Seasonal icon that is deer to our hearts

THE robin is the bird most associated with the Christmas season and, I suppose, if you had to pick a mammal you’d have to go for the reindeer.

Reindeer, of course, aren’t found wild in Ireland – but this wasn’t always the case.

At one time large herds of this medium-sized deer roamed our countryside. The experts don’t agree on when they became extinct. Some sources suggest they survived into historical times but it seems a lot more likely that they died out some time before this, possibly 8000 to 9000 years ago as a result of the warmer climate that followed the end of the last Ice Age.

They are an animal of the tundra and sparse woodlands of the far north and are found all around the Pole. In Canada and Alaska they are called caribou, but they’re all the one species.

In addition to wild populations of reindeer, there are also introduced herds on a number of Antarctic islands, in Iceland and a small herd of 50-60 animals ranging freely in Scotland’s Cairngorm Mountains.

I haven’t been able to track down any reindeer currently living in Ireland. At one time they kept a couple in Dublin Zoo, but this no longer seems to be the case. There are quite a few in Britain where they’re used in Christmas celebrations and as attractions on pet farms. But they’re actually very difficult animals to keep in captivity and animal welfare groups have raised concerns about the number of British animals becoming sick or dying.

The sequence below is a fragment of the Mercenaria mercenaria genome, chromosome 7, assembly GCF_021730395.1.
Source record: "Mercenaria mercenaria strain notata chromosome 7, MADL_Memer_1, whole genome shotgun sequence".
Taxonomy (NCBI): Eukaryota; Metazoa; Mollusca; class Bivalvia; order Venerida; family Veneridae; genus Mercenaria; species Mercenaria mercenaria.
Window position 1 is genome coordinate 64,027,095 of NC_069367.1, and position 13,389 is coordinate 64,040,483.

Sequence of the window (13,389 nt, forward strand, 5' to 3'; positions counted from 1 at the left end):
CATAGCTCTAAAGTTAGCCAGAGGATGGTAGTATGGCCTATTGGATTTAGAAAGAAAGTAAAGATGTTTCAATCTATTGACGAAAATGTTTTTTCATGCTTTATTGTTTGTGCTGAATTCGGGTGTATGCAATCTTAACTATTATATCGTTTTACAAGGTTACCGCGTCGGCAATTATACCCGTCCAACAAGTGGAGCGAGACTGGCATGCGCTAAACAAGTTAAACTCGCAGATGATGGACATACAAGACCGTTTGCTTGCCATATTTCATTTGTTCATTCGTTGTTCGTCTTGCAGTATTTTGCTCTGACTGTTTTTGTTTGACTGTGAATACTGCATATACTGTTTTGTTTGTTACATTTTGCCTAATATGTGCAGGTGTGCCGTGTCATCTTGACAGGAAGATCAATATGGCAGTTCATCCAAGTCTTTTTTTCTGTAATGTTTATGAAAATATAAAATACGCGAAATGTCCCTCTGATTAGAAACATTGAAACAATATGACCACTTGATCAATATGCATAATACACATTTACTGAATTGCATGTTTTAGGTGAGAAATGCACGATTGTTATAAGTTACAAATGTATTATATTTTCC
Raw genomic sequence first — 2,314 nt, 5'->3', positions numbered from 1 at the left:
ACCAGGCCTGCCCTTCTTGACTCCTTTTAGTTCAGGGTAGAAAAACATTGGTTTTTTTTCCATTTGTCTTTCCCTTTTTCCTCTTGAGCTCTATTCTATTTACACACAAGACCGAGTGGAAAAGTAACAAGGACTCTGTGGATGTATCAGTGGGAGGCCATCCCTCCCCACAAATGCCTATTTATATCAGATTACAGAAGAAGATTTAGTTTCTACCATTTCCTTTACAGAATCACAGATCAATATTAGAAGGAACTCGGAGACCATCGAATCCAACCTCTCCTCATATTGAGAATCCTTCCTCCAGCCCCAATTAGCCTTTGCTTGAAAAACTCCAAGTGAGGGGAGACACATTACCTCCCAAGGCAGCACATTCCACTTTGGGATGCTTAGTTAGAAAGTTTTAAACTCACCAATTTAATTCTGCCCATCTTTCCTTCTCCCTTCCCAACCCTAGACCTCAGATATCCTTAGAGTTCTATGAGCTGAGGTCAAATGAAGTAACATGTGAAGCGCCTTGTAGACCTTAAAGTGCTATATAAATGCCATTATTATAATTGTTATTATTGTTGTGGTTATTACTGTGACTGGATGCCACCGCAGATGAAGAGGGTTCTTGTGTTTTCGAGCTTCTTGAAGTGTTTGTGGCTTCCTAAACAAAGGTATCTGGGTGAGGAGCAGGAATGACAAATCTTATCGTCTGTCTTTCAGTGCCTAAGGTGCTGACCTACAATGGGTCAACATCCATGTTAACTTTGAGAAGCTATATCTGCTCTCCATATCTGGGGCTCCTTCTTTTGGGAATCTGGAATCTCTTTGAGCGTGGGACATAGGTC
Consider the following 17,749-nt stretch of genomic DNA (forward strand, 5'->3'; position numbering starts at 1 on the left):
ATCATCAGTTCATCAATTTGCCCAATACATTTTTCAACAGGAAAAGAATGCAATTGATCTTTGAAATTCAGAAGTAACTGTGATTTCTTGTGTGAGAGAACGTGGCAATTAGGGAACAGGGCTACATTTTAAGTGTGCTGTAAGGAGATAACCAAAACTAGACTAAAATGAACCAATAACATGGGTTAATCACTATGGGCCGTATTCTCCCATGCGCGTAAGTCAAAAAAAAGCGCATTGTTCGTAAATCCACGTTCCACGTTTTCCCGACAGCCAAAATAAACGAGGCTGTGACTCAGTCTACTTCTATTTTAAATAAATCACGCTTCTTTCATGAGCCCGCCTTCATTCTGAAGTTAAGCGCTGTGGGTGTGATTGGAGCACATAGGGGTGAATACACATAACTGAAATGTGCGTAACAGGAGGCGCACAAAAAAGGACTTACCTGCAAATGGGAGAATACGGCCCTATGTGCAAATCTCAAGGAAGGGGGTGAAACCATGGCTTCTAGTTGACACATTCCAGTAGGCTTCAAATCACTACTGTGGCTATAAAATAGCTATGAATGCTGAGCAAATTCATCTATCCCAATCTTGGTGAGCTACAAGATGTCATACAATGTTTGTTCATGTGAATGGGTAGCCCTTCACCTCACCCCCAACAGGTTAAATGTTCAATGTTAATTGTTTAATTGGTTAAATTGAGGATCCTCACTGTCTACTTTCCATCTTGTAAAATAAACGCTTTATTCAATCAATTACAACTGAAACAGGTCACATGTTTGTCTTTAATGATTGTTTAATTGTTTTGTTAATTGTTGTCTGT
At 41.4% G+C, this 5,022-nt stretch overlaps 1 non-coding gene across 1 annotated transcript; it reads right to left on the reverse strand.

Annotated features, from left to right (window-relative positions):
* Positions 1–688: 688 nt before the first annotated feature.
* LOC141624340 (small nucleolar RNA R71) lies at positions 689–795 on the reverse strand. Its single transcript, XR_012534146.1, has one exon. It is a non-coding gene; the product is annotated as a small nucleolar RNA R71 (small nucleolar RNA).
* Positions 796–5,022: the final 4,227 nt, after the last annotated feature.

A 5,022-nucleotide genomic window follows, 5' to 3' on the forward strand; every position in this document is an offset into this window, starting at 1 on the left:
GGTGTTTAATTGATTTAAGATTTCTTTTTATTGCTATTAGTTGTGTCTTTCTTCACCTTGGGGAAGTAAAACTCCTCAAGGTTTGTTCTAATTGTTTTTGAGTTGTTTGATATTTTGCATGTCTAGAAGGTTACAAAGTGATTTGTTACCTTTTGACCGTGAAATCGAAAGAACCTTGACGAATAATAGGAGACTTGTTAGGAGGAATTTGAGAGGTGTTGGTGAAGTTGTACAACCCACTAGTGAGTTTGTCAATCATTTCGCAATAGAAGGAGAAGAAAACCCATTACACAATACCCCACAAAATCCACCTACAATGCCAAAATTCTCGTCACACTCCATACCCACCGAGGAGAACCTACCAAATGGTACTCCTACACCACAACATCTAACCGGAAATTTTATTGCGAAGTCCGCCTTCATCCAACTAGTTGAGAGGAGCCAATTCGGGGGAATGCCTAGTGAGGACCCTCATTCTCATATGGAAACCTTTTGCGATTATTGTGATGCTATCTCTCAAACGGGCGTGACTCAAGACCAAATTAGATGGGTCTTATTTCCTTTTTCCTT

The difficulties arise because reindeer are sociable animals, used to living in large herds. Even in cultures that have a long history of dependence on reindeer, such as the Saami in Lappland and a number of ethnic groups across northern Siberia, full domestication has never occurred.

It seems that no one has ever managed to breed reindeer in captivity. They must return to a free-ranging herd in order to mate successfully. Young animals can then be captured and tamed. In eastern Siberia, where the local sub-species is quite large, people ride them like horses. The smaller reindeer of northern Europe are used to pull sleighs or other vehicles. They also provide milk, meat, hides and horn.

One of the peculiar things about reindeer is that they are the only deer species in which both males and females carry antlers, though the males usually have larger ones. Males normally shed their antlers in the winter but females retain theirs until the early summer. This means that Santa’s reindeer team must be all female, despite their rather male-sounding names.

Reindeer also have disproportionately large hooves. This is partly an adaptation to allow them to travel at speed in soft snow when they’re escaping predators like wolves or engaging in the very long migrations made by some populations. But they also use these hooves as shovels to dig down through snow to find food. In winter the more northerly herds live almost exclusively on lichens which they uncover in this way.

As for their flying abilities, there’s a theory about this too. Apparently they have a passion for eating a fungus called the fly agaric (it’s not a coincidence that this fungus is red with white blotches). Fly agaric is hallucinogenic and I’m told that one of its common effects is to give the person who eats it the illusion of being airborne.

* dick.warner@examiner.ie

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